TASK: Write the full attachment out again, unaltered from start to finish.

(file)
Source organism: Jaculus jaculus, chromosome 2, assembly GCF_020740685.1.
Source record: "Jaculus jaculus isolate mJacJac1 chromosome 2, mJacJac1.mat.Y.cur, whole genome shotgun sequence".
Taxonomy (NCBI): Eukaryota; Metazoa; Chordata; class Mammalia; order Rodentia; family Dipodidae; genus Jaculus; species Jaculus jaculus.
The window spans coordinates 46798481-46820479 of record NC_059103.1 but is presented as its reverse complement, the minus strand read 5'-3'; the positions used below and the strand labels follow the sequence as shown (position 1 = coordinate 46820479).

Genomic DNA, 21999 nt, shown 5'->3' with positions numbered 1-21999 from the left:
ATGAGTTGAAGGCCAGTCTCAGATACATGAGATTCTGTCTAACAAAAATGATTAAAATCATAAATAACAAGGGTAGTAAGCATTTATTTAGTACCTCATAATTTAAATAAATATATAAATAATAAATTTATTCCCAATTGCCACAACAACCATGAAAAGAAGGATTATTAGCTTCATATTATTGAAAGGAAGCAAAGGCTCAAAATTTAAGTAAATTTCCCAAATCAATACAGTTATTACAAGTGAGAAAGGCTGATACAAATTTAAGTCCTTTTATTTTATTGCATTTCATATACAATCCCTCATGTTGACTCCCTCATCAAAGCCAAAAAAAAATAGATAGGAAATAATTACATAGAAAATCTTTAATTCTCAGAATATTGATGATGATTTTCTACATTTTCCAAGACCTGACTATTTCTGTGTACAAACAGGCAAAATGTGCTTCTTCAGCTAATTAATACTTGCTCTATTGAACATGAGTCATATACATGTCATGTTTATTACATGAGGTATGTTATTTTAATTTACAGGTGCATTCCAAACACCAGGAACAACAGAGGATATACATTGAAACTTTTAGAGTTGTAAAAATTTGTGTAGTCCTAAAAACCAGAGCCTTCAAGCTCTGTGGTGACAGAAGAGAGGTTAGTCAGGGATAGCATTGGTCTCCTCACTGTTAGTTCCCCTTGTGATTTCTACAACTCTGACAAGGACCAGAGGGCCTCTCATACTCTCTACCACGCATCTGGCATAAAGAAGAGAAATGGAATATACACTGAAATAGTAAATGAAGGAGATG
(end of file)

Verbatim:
Source organism: Jaculus jaculus, chromosome 2, assembly GCF_020740685.1.
Source record: "Jaculus jaculus isolate mJacJac1 chromosome 2, mJacJac1.mat.Y.cur, whole genome shotgun sequence".
Taxonomy (NCBI): Eukaryota; Metazoa; Chordata; class Mammalia; order Rodentia; family Dipodidae; genus Jaculus; species Jaculus jaculus.
The window spans coordinates 46798481-46820479 of record NC_059103.1 but is presented as its reverse complement, the minus strand read 5'-3'; the positions used below and the strand labels follow the sequence as shown (position 1 = coordinate 46820479).

Genomic DNA, 21999 nt, shown 5'->3' with positions numbered 1-21999 from the left:
ATGAGTTGAAGGCCAGTCTCAGATACATGAGATTCTGTCTAACAAAAATGATTAAAATCATAAATAACAAGGGTAGTAAGCATTTATTTAGTACCTCATAATTTAAATAAATATATAAATAATAAATTTATTCCCAATTGCCACAACAACCATGAAAAGAAGGATTATTAGCTTCATATTATTGAAAGGAAGCAAAGGCTCAAAATTTAAGTAAATTTCCCAAATCAATACAGTTATTACAAGTGAGAAAGGCTGATACAAATTTAAGTCCTTTTATTTTATTGCATTTCATATACAATCCCTCATGTTGACTCCCTCATCAAAGCCAAAAAAAAATAGATAGGAAATAATTACATAGAAAATCTTTAATTCTCAGAATATTGATGATGATTTTCTACATTTTCCAAGACCTGACTATTTCTGTGTACAAACAGGCAAAATGTGCTTCTTCAGCTAATTAATACTTGCTCTATTGAACATGAGTCATATACATGTCATGTTTATTACATGAGGTATGTTATTTTAATTTACAGGTGCATTCCAAACACCAGGAACAACAGAGGATATACATTGAAACTTTTAGAGTTGTAAAAATTTGTGTAGTCCTAAAAACCAGAGCCTTCAAGCTCTGTGGTGACAGAAGAGAGGTTAGTCAGGGATAGCATTGGTCTCCTCACTGTTAGTTCCCCTTGTGATTTCTACAACTCTGACAAGGACCAGAGGGCCTCTCATACTCTCTACCACGCATCTGGCATAAAGAAGAGAAATGGAATATACACTGAAATAGTAAATGAAGGAGATG